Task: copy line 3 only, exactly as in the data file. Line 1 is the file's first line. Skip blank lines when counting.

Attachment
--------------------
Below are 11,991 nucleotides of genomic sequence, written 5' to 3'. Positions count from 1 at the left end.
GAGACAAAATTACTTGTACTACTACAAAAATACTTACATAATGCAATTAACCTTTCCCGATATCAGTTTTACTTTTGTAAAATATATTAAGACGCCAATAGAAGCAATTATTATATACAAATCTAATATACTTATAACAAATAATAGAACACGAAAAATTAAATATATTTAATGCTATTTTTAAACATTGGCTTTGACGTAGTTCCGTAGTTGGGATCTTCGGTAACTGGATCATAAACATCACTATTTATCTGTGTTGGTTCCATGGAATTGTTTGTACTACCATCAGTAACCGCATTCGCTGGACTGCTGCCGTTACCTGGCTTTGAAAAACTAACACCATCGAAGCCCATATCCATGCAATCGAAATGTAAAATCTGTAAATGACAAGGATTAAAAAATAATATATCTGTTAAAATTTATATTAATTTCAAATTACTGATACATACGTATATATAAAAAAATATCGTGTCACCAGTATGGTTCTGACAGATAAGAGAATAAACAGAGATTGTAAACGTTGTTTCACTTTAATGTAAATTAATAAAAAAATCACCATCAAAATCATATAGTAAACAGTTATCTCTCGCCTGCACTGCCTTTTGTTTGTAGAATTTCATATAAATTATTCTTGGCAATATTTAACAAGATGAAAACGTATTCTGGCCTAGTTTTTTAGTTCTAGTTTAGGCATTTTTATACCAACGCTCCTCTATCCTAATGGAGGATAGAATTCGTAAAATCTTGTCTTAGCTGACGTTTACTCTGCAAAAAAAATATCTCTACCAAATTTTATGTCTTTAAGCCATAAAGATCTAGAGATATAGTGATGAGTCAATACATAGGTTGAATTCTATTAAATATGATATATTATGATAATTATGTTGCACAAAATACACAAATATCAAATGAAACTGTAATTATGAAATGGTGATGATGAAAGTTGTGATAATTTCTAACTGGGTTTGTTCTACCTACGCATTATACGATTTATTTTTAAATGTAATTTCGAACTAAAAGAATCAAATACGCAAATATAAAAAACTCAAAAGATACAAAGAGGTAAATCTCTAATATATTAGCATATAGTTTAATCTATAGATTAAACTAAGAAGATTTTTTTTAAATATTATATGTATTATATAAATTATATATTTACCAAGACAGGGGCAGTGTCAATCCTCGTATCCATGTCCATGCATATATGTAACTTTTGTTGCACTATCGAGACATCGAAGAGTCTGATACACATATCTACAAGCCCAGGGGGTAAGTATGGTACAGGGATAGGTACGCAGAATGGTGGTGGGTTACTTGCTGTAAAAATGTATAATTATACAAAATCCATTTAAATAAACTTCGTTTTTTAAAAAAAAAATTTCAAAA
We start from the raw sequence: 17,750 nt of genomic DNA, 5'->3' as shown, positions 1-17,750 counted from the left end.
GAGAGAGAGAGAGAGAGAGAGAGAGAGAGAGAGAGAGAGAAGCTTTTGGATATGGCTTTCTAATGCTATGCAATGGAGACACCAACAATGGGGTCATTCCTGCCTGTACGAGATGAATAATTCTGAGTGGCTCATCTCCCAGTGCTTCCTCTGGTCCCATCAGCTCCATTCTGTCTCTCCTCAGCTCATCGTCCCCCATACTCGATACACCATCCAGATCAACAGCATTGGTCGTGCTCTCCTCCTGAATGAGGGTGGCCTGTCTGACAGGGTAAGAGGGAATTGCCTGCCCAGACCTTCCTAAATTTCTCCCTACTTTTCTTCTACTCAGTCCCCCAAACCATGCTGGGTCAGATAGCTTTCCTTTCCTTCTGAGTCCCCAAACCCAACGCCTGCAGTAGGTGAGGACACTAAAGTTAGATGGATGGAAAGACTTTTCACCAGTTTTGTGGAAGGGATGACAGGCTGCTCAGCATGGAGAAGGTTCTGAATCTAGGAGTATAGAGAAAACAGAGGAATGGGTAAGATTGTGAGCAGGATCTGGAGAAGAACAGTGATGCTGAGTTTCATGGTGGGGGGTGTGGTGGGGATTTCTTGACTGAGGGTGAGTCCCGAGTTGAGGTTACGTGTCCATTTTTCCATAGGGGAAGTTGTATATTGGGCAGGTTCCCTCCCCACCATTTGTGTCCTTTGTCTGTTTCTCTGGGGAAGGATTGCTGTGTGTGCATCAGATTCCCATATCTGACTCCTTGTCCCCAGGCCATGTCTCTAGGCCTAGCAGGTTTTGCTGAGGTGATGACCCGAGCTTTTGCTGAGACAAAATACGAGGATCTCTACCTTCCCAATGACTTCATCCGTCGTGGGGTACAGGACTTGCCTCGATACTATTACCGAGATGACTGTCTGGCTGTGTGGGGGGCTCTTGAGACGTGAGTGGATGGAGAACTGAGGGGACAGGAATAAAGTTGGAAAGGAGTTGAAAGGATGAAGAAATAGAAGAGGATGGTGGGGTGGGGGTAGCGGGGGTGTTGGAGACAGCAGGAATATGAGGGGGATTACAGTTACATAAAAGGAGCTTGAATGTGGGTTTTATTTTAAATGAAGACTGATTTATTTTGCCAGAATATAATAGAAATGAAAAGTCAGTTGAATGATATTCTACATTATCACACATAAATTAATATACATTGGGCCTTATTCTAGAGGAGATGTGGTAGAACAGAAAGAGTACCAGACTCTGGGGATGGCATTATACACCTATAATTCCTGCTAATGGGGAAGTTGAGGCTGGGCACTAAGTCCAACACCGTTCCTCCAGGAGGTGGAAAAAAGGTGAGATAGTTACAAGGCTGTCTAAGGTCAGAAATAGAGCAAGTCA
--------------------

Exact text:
We start from the raw sequence: 17,750 nt of genomic DNA, 5'->3' as shown, positions 1-17,750 counted from the left end.